Ascendis Health’s descent continues as lenders demand immediate debt repayment

Wellness company Ascendis Health must cough up the money it owes its lenders

  • Ascendis Health held a general meeting on Monday following a court order requiring it to do so.
  • In October, the company reached a recapitalization deal with lenders Blantrye Capital and L1 Health after being left with R7.7 billion in debt.
  • Part of the agreement provided that Ascendis would not make changes to its board of directors without the prior written approval of the lenders’ agent.

Ascendis Health’s hastily reconvened Annual General Meeting (AGM) on Monday may have been a costly mistake for the wellness company, after effectively triggering the cancellation of a deal it had struck with its lenders.

As a result, the owner of Solal and Junglevites may have to sell its pharmaceutical and consumer businesses to repay its lenders. It also has the option to sell the pharmaceutical business and have a rights issue.

Another possible option is for Ascendis to have a binding commitment letter and term sheet for the financing, or a financing agreement for the repayment of its debt.

The company, which was set up in 2008 by Karsten Wellner, found itself in the crosshairs of its lenders when it racked up R7.7 billion in debt. For a while, it appeared to have avoided the corporate bailout by striking a recapitalization deal with its lenders, Blantrye Capital and L1 Health, in October.

The terms of the agreement provided that the lenders would obtain Ascendis’ Cyprus-based pharmaceutical business, Remedica, as well as its Sun Wave Pharma business in Romania. This would be in addition to proceeds from the welfare company’s animal health business and Respiratory Care Africa business.

In return, the lenders would provide Ascendis with €15m (~R269m) over two years, and an additional €20m for transaction and headquarters restructuring costs, as well as working capital.

However, the wellness company found itself in trouble again after its court-ordered annual general meeting on Monday. Shortly after announcing that the meeting would take place, Ascendis received a letter from the lending agent reminding it that changes to the board of directors without prior written approval could result in cancellation of its debt facilities, making payment payable immediately.

The AGM itself was controversial, with shareholder Cambridge Investments going to the Gauteng High Court last weekend to compel Ascendis to hold the meeting after initially postponing it to next month. The postponement follows a complaint and threat of litigation by another group of shareholders, should the meeting go ahead.

After reinstating the meeting on Monday, shareholders voted for new board members, including founder Karsten Wellner and Gary Shayne, who led the company when it began its downward spiral, ultimately bringing about the fall of the its share price by more than 97% over the past five years. year. The group has also appointed its former CEO Andrew Marshall as its new CEO, following the resignation of Mark Sardi.

The reinstatement of the meeting and its outcome drew mixed reviews, with some shareholders supporting it, while others said they preferred the postponement.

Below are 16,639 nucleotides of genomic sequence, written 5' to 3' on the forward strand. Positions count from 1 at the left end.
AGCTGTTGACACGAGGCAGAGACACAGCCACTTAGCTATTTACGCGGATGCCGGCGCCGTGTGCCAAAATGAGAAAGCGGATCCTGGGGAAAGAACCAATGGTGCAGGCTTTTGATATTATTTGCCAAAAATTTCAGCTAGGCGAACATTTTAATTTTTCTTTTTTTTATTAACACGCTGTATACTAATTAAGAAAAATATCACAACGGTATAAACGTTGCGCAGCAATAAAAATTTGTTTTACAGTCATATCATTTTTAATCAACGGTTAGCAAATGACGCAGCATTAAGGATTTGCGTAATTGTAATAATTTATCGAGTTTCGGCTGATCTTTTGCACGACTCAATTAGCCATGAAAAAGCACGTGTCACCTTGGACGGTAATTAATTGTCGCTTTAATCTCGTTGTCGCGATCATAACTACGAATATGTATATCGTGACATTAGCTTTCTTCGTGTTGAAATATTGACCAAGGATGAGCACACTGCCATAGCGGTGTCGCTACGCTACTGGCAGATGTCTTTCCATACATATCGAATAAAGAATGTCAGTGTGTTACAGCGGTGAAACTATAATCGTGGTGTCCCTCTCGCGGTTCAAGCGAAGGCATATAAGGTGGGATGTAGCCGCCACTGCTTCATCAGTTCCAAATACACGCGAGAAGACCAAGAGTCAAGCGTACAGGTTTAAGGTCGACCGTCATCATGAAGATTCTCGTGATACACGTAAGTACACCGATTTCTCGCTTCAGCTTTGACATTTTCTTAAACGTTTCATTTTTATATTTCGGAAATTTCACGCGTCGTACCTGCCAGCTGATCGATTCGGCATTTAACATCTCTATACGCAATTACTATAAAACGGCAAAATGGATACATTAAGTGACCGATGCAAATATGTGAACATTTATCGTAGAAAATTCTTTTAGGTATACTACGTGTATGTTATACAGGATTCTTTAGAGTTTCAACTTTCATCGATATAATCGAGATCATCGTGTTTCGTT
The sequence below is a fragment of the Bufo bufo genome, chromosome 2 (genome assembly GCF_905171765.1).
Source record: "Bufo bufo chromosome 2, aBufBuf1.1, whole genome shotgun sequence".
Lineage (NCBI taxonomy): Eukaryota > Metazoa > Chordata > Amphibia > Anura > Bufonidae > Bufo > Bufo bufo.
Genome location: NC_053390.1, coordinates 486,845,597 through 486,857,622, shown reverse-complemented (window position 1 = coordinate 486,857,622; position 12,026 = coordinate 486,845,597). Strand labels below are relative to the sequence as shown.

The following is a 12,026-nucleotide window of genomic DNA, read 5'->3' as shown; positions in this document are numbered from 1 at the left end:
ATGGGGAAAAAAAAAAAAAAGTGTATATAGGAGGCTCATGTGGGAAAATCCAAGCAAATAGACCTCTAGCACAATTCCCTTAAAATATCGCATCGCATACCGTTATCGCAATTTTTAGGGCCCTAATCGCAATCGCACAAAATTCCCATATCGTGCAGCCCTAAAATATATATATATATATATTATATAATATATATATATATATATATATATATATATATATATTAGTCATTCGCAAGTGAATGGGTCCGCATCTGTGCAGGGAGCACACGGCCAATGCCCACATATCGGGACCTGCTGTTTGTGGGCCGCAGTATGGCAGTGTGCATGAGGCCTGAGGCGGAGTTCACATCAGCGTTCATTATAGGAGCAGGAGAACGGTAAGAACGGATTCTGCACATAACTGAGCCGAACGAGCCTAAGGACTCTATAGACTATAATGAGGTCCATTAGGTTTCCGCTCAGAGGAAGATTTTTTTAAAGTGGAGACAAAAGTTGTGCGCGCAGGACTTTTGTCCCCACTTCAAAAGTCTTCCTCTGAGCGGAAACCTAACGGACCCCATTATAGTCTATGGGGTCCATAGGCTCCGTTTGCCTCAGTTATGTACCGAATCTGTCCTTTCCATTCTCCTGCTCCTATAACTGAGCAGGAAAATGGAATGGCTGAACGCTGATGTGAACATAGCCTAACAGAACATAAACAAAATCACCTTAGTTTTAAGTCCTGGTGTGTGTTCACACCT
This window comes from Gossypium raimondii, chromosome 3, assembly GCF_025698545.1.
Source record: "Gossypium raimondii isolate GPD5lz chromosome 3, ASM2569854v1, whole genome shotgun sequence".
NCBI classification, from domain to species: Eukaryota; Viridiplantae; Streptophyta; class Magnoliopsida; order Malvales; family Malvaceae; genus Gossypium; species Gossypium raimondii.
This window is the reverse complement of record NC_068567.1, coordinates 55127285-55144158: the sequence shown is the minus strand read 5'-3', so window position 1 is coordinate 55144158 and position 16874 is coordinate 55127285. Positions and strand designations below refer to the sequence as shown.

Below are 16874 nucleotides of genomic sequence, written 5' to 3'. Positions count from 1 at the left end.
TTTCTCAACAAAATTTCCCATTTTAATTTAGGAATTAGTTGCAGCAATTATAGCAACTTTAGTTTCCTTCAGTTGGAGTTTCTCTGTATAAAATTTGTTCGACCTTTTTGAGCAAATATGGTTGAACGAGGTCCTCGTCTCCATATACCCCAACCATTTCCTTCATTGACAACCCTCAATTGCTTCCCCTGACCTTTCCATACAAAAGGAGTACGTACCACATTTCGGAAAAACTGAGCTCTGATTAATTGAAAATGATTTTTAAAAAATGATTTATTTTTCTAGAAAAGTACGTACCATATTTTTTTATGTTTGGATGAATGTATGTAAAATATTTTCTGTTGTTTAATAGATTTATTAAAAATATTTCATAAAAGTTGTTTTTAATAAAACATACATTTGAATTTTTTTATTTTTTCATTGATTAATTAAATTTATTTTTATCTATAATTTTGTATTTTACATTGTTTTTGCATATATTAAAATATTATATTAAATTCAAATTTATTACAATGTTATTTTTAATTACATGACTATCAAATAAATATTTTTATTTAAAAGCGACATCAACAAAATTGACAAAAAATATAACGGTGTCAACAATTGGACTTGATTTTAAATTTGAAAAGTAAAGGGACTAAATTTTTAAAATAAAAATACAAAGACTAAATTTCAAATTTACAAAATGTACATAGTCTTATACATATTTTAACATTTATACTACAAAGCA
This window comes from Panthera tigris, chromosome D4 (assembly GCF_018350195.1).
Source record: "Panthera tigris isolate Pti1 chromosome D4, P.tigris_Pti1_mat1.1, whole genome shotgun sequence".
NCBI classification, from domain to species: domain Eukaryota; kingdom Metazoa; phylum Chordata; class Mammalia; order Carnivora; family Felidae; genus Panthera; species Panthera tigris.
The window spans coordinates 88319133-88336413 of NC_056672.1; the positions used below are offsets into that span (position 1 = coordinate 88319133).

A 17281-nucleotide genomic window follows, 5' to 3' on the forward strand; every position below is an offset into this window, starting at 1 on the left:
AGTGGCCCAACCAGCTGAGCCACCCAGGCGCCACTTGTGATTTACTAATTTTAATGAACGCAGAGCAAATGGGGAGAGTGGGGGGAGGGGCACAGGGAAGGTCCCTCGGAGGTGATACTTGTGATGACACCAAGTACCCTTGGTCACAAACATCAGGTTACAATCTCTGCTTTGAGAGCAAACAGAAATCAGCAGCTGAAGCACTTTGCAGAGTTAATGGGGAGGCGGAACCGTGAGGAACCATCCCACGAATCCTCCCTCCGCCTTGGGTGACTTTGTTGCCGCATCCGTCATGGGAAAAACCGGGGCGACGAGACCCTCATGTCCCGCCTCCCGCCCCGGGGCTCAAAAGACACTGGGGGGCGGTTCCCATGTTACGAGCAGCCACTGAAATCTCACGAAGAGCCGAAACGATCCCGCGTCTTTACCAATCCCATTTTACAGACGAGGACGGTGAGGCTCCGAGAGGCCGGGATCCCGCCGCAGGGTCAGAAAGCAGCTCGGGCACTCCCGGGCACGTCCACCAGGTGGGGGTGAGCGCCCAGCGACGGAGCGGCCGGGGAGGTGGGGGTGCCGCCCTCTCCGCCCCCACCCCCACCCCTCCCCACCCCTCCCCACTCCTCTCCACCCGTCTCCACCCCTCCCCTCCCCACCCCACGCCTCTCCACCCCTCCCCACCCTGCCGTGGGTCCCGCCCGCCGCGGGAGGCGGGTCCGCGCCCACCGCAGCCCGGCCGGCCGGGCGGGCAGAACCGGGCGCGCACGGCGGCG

For Retail Activist Investors, holding the AGM on the original date on Monday made the most sense.

Harry Smit, spokesman for Retail Activist Investors – a group that has spoken out on corporate governance and operations – said the second postponement was unprofessional.

Smit was elected Monday as a non-executive director, giving activists a stronger voice in the company.

But the final outcome of the AGM has drawn criticism, with some saying the people who oversaw the group when it began to crumble have been re-elected to the board.

Smit said it was misinterpreted.

“I’m not saying the old board was perfect, there are boards that make mistakes, but they’re not there to take on a chair or to take on CEO roles. They’re there because they know the business inside and out,” he said. .

He added that finding new people would take months and that the business needed to continue to operate with people who know it and understand the industry at the helm.

Shareholders are at odds over whether Ascendis should be delisted, which the board is still considering. They also disagree on the company’s growth strategy going forward, Smit said.

Piet Viljoen, executive director and portfolio manager at Counterpoint, said the composition of the new board reflects the wishes of the majority of shareholders. But he agreed that the composition of the board takes Ascendis back to where its problems began.

As for the timing of the AGM, Viljoen said he would have preferred it to take place later, as it was too late to change his votes from the postponed initial meeting, since Ascendis had sent the notice on morning of the meeting.

As for Ascendis’ other issues, he said as a passive outside minority shareholder, his view was irrelevant.

“However, I am sure there are tensions between the shareholders as the company has valuable assets. But it is also riddled with debt. Restructuring a private company is much easier and more efficient than trying to in a publicly listed company. environment.”

The wellness group’s share price fell nearly 11% on Wednesday afternoon.

Tana T. Thorsen